Yesterday at the Abassiya museum we asked Madame Fehri if she knew of any fishermen who would be willing to take us out on their boat. Our guide book said this was a common practice, and we were eager to learn more about local way of life. Fishing is the primary source of income for people on the island.
Madame Fahri's said we should go see Sta Ali. When she failed to find his number in her cellphone, she wrote instructions on a piece of paper and then explained them: "Go to the village of El Attaya, she said, "and ask anyone for 'Sta Ali.' They will know him and show you the way. He owns a cafe right by the port, is very friendly, and will charge you a fair price for your excursion."
The next day after some morning drizzle, the skies cleared up and the sun shone brightly again. Hoping to make the most of another beautiful island day, we decided to ride over to El Attaia and search out the local legend. After a short ride made easy by strong tailwinds, we arrived in the village and rolled up to the first cafe we found.
It was filled with the usual crowd of men smoking chicha and drinking mint tea. One young man stood outside in front of the steps, and so I went up to him, asking tentatively if he knew Sta Ali. The man grinned broadly and shook our hands, welcoming us to the island. He then responded to my question with a laugh, saying, "of course I do! I'm heading over to see him right now, follow me!" I guess Madame Ferhi was right!
The man grabbed his rusty bicycle, joking at how different his was from ours, and Tyler and I trailed behind him. On the way, he told us about his life on the islands in near-perfect french. He grew up in this village, left to go to college in Sfax, and then returned here to be a fisherman. He said he could use his degree to work for a professional soccer team but he gets paid much more to fish.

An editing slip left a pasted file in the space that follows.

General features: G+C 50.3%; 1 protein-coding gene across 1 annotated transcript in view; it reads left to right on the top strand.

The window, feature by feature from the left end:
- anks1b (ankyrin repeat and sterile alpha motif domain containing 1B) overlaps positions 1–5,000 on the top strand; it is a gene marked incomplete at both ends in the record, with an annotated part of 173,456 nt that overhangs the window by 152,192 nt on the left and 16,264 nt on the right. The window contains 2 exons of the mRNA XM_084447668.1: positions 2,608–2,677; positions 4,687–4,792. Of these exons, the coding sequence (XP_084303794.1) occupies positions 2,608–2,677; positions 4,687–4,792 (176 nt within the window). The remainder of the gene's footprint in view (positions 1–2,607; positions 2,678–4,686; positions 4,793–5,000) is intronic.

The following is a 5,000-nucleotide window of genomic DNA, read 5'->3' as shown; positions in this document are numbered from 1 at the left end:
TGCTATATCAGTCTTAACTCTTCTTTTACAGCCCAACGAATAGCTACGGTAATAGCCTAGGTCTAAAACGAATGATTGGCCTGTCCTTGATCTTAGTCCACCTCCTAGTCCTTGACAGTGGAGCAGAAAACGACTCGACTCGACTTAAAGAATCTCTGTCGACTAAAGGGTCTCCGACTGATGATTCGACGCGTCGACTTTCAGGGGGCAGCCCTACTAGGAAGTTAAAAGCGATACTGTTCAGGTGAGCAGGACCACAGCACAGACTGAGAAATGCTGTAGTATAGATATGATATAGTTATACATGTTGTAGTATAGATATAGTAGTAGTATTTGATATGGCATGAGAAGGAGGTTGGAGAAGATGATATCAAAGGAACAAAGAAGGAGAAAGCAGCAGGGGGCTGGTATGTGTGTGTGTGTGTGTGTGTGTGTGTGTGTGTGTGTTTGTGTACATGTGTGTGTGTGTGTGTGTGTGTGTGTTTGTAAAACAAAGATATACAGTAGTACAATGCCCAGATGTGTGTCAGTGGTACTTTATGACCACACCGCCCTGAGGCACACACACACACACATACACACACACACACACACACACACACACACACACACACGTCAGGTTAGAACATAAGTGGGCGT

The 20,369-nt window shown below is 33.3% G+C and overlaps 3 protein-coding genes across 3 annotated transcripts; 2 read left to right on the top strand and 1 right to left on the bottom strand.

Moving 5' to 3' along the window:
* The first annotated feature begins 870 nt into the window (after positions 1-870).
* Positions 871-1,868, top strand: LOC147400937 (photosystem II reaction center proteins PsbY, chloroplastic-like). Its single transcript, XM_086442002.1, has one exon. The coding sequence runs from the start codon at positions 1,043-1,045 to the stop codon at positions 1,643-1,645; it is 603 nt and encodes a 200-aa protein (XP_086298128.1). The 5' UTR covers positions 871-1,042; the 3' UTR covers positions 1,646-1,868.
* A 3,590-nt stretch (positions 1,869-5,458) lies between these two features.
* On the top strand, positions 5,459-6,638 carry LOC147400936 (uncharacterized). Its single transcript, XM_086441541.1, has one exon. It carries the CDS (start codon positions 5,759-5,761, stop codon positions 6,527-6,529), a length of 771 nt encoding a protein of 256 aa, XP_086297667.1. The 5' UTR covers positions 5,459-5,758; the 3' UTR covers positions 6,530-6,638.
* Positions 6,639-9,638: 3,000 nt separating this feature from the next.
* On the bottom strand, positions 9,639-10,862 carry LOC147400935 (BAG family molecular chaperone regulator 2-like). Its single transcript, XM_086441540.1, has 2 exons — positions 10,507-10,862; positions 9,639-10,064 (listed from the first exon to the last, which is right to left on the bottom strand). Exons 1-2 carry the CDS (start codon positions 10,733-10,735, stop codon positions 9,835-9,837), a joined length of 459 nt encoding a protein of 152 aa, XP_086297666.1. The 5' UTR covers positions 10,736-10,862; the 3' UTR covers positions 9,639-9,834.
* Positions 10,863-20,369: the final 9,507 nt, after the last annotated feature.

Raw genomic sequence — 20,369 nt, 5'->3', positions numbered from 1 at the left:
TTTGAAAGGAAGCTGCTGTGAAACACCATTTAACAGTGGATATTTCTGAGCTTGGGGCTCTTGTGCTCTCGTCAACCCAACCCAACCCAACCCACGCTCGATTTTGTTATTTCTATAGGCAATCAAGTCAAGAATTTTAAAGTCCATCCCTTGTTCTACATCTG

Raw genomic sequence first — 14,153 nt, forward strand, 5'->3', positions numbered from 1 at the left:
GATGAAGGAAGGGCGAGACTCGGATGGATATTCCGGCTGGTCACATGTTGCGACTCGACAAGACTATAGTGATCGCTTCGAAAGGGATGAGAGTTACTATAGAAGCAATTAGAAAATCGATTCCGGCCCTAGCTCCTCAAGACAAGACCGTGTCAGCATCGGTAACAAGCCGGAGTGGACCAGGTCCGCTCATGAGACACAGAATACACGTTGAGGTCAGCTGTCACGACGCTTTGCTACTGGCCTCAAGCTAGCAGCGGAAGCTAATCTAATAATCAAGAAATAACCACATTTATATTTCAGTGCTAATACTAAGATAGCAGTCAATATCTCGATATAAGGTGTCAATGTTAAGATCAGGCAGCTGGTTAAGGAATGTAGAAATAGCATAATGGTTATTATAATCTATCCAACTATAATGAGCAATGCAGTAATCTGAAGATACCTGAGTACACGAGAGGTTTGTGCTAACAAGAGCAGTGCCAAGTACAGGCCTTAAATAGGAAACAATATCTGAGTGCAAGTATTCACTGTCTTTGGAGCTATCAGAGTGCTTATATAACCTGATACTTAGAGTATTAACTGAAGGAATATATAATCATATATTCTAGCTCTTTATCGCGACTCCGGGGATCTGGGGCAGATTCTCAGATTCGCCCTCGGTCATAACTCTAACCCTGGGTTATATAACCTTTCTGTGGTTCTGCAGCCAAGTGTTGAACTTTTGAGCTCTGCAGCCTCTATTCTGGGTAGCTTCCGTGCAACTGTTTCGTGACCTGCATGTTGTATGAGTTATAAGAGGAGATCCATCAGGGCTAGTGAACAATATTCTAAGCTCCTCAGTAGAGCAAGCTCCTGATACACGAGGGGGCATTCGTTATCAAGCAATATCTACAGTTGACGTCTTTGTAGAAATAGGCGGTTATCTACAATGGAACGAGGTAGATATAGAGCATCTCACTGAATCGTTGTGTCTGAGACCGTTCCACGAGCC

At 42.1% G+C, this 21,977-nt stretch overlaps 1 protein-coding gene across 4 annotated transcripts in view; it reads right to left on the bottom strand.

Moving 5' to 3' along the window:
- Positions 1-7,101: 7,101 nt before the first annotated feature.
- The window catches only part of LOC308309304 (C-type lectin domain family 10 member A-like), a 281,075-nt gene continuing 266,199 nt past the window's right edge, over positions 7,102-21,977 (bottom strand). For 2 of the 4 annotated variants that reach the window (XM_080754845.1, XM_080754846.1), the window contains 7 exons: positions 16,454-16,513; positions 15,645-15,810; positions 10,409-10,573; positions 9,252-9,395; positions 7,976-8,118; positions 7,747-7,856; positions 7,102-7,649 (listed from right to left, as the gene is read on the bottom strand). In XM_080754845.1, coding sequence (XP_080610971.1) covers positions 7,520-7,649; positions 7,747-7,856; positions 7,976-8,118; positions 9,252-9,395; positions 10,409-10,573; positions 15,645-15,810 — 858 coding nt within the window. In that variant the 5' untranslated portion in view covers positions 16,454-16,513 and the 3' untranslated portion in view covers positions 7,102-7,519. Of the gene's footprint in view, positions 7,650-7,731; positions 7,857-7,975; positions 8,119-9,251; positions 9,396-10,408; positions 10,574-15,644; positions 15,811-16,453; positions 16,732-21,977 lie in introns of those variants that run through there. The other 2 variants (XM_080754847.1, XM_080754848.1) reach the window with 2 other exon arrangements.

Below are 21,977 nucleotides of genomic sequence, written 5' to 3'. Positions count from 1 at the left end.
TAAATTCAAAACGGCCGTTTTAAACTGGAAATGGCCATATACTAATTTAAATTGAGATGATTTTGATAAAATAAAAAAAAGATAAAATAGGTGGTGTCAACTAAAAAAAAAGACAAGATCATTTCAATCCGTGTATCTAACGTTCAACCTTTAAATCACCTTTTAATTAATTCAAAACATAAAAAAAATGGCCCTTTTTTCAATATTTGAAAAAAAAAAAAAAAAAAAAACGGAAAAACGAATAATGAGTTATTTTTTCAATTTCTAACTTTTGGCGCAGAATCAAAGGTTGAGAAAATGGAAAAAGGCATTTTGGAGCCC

After cycling on rough dirt roads past houses, chickens, and smiling children, we arrived at a surprisingly modern cafe right by the port. Our new friend introduced us to the owner, Sta Ali, who encouraged us to go sit up on the terrace, enjoy the sea views, and sip some freshly-brewed Turkish coffee.
We eagerly accepted and the young man led us upstairs where we hung out for a little while to chat. When we asked him about fishing, he told us that Ali is currently very busy renovating his cafe so he would not be able to take us anywhere. He also explained that no one was out fishing today because of the weather. He pointed to several colorful boats, moored in the harbor, and said that on a good day, the docks would be empty. Looking out at the clear blue sky and brilliant sun, it was hard to imagine how this could be considered "bad" weather, but our friend explained that the wind was the problem.
With no fishing excursion on the horizon, we finished up our coffees, thanked our kind "tour guide", and proceeded to battle ridiculously strong headwinds all the way to Remla. No wonder the winds were such a problem. We could barely manage 10kph on the totally flat roads. It was like riding through molasses!
With much struggling we made it back to Remla and bought lunch at the local pizzeria. The men working there recognized us instantly and gave us a warm welcome. When we were done eating our delicious sandwich and pizza, we made our way across the street to the coffee shop that has free wi-fi. We're becoming fixtures there as well, the length of our daily stay spanning several friendly waiters' shifts.
Everyone is so nice here, and it feels good to settle in a little bit. Tyler is buried in work right now and we may have yet another problem with our wheels. We just might have to make these lovely little islands our home for the next week or so.